Interview with Bonnie Leon
Thanks for joining us today, Bonnie!
Why do you write the kind of books you do?
Thus far, I’ve written historical fiction. I love to investigate history. For me, it feels similar to a treasure hunt. And when I plant characters into different times and places it’s always fun to follow their lives. I’m fascinated by the distinctive customs dictated by different historical time periods.
It’s always a challenge to present the language style and word choices accurately in a historical novel, but I love the challenge and feel that the language adds to the interest of a story. The way a person speaks and the things he talks about, plus things like the clothing he wears and the kind of work he does create natural textures and layers to a story. I love that part of writing historical fiction.
2. What would be your dream vacation?
Several years ago, my husband and I made a cross-country trip. We had an absolutely fabulous time. It was such a fun adventure. Each day, we were surprised and awed by the diversity of our amazing country. One of our favorite places was
I haven’t been to
3. What is your most difficult writing obstacle, and how do you overcome it
Staying on task is a tough goal for me. It didn’t use to be something I struggled with, but life changes and so do people. Each day I need to spend time on social networking, and it’s way too much fun. Too often I look at the clock and discover hours have passed and I haven’t gotten to the job of writing yet. Another obstacle (I hate to call it that) is my family. I love spending time with them, and I’m not disciplined enough to say, “No. I have to work.” A couple of years ago I put out a sign that said, “Woman At Work”, but it was mostly ignored. Oh well, in the end people matter most to me. I often make up for lost time by working nights and weekends.
4. What advice would you give to a beginning author?
· Work on the craft of writing. Read instructive books and attend conferences where you can connect with other writers and good teachers.
· Try not to get in a rush. You want your first book to be quality work. One caution, in the midst of “perfecting” the work don’t lose sight of the story. People want to read great stories about interesting people, not great grammar.
· Write—if possible every day. Even if all you can find time for is thirty minutes, take that time and work on your latest project.
· Becoming a seasoned writer takes time. I’ve heard more that, on average, it takes ten years for a writer to publish their first work. So . . . don’t become discouraged if it seems to be taking a long time.
· Never forget that God is in the process. Trust Him and His perfect timing.5. Tell us about The Journey of Eleven Moons.
The blurb from the back cover is a good introduction to the story.
A successful walrus hunt means Anna and her beloved Kinauquak will soon be joined in marriage. But before they can seal their promise to one another, a tsunami wipes their tribe from the rugged shore—everyone except Anna and her little sister, Iya, who are left alone to face the Alaskan wilderness.
A stranger, a Civil War veteran with golden hair and blue eyes, wanders the untamed6. What one question would you like us to ask your readers?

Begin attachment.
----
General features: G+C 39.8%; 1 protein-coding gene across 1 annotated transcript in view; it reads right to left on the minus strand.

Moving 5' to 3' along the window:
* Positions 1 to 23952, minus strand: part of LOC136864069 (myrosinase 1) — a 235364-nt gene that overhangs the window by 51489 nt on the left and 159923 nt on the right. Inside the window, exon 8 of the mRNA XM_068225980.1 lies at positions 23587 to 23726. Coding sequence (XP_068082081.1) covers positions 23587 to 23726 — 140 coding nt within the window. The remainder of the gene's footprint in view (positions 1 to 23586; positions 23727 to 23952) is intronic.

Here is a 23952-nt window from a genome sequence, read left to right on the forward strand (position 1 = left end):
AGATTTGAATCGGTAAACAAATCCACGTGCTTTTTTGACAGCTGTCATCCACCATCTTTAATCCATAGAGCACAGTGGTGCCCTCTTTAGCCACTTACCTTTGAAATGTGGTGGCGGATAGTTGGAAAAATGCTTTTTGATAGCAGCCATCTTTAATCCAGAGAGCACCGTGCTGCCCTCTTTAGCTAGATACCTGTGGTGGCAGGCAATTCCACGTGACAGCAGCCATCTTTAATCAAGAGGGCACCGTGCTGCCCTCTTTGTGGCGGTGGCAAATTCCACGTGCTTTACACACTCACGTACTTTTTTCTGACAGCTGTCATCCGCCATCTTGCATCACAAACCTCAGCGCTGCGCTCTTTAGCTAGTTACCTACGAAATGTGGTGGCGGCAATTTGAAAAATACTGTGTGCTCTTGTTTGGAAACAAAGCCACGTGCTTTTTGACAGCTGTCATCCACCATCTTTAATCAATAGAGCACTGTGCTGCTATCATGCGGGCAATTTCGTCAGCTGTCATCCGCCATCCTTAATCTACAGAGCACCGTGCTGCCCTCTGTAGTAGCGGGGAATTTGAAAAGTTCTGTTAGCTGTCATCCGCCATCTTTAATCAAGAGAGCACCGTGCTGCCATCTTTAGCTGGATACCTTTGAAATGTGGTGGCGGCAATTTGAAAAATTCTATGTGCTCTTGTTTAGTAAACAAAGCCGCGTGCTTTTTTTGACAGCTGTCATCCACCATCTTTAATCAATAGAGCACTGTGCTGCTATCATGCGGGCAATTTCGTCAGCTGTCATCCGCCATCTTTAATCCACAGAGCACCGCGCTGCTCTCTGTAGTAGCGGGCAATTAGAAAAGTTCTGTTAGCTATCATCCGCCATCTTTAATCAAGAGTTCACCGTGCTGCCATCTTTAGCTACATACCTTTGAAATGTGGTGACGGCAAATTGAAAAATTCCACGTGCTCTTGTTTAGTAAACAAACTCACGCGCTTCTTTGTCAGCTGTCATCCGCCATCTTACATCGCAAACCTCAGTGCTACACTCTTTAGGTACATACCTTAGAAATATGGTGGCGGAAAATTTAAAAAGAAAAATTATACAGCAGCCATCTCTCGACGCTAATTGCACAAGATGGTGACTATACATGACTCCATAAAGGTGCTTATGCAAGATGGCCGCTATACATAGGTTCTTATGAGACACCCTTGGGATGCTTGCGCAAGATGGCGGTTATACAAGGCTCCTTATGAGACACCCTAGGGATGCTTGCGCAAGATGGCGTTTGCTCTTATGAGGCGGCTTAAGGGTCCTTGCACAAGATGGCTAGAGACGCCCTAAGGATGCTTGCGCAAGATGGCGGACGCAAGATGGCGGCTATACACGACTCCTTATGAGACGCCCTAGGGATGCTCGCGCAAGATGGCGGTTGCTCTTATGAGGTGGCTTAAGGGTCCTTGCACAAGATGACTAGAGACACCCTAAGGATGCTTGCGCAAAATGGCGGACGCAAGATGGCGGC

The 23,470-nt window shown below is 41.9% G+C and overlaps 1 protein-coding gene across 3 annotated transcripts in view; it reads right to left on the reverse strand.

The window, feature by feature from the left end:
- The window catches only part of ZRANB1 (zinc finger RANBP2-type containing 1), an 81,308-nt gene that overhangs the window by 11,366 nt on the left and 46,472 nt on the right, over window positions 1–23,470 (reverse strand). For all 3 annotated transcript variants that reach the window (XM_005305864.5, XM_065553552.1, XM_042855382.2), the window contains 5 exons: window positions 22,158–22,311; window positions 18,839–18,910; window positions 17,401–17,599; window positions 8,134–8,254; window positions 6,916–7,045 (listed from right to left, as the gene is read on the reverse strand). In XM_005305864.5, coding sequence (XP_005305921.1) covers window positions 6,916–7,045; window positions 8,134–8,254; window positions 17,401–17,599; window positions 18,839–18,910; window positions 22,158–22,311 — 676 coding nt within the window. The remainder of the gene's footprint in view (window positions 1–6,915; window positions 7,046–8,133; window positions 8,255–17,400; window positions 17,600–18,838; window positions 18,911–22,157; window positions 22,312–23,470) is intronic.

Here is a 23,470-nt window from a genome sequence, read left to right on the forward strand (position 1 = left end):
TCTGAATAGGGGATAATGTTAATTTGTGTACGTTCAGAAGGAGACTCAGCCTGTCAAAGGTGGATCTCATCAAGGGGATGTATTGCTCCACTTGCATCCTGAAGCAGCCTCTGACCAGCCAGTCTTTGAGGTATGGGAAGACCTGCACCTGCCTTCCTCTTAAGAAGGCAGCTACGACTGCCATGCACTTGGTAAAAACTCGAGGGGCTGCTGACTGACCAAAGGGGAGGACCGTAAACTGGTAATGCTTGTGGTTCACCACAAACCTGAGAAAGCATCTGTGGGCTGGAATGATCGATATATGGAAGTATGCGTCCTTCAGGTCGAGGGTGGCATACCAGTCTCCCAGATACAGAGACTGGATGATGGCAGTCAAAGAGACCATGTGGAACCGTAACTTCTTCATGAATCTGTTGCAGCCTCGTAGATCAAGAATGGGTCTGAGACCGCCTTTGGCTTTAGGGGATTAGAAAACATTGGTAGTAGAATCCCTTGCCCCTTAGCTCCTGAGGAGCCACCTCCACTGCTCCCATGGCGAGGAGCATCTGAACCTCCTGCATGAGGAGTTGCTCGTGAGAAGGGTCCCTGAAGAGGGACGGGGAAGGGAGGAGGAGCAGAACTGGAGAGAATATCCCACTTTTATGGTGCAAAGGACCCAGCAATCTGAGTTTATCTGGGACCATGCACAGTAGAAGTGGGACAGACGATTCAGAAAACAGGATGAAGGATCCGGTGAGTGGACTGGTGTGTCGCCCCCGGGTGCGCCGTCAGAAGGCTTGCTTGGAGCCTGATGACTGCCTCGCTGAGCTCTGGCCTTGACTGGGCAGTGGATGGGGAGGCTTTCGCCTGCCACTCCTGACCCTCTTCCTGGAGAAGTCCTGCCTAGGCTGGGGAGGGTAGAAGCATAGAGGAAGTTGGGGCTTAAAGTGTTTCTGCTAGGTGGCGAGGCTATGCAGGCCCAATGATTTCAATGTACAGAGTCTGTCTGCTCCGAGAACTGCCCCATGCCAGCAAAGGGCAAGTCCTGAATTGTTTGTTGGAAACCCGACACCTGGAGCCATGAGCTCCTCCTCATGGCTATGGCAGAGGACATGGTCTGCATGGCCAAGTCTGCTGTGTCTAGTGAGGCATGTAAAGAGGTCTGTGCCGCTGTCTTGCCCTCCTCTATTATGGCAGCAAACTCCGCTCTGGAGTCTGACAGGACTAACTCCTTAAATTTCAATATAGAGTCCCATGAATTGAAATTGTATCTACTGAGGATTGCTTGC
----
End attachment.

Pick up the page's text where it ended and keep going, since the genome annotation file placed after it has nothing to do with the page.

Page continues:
Aleutian Islands. He offers help, but can Anna trust him or his God? And if she doesn’t, how will she and Iya survive?
I’d like to know what their favorite scene was and why. And if they haven’t read the book yet, which way do you like my hair—bangs or no bangs? J
7. Tell us about the giveaway you’re offering.
I’ll be giving away a free copy of The Journey of Eleven Moon in paperback or ebook format, whichever the winner prefers.
8. What impact did your research have on you personally?
I grew up hearing stories about my Aleut ancestors, but I never truly connected with my heritage. The deeper I delved into the history of the Aleuts the more I felt linked with them. Some of their customs were shocking but so much of what I discovered was amazing. I felt a bond with the people I came from. And while creating the story and its characters I fell in love with the people living out the story. They will always be part of me.
9. Will we know what happens to your character after the end of the book?
The story is complete in itself, but there is a book two, three and four. I hope to revise each of them. Book two will have a major plot shift that impacts the entire series. I can’t wait to rework that plot.
10. If someone else were sitting at your desk right now, what would they see?
Before I sat down to work on this interview I showered and dressed. I didn’t take time to dry my hair or put on make-up so I’m looking pretty plain and a bit drippy.
11. When you’re working on a project, how do you keep the immensity of it from getting you down?
Early in my career I felt the weight of the mountain of work standing before me each time I started a new book, but I’ve learned that a book is written one bite at a time. I break up the project first by jotting down ideas, then creating characters and then putting together a plot outline. And after all that’s done, I sit down and write . . . one chapter at a time. That way, it is not one huge project but several smaller projects that when completed make a whole.
12. Where can readers find you online?
I can be found at
Bonnie and her husband, Greg, live in
Southern Oregon. They have three grown children and seven grandchildren.
Bonnie's question is: I’d like to know what their favorite scene was and why. And if they haven’t read the book yet, which way do you like my hair—bangs or no bangs?
Answer the question to be entered into the giveaway.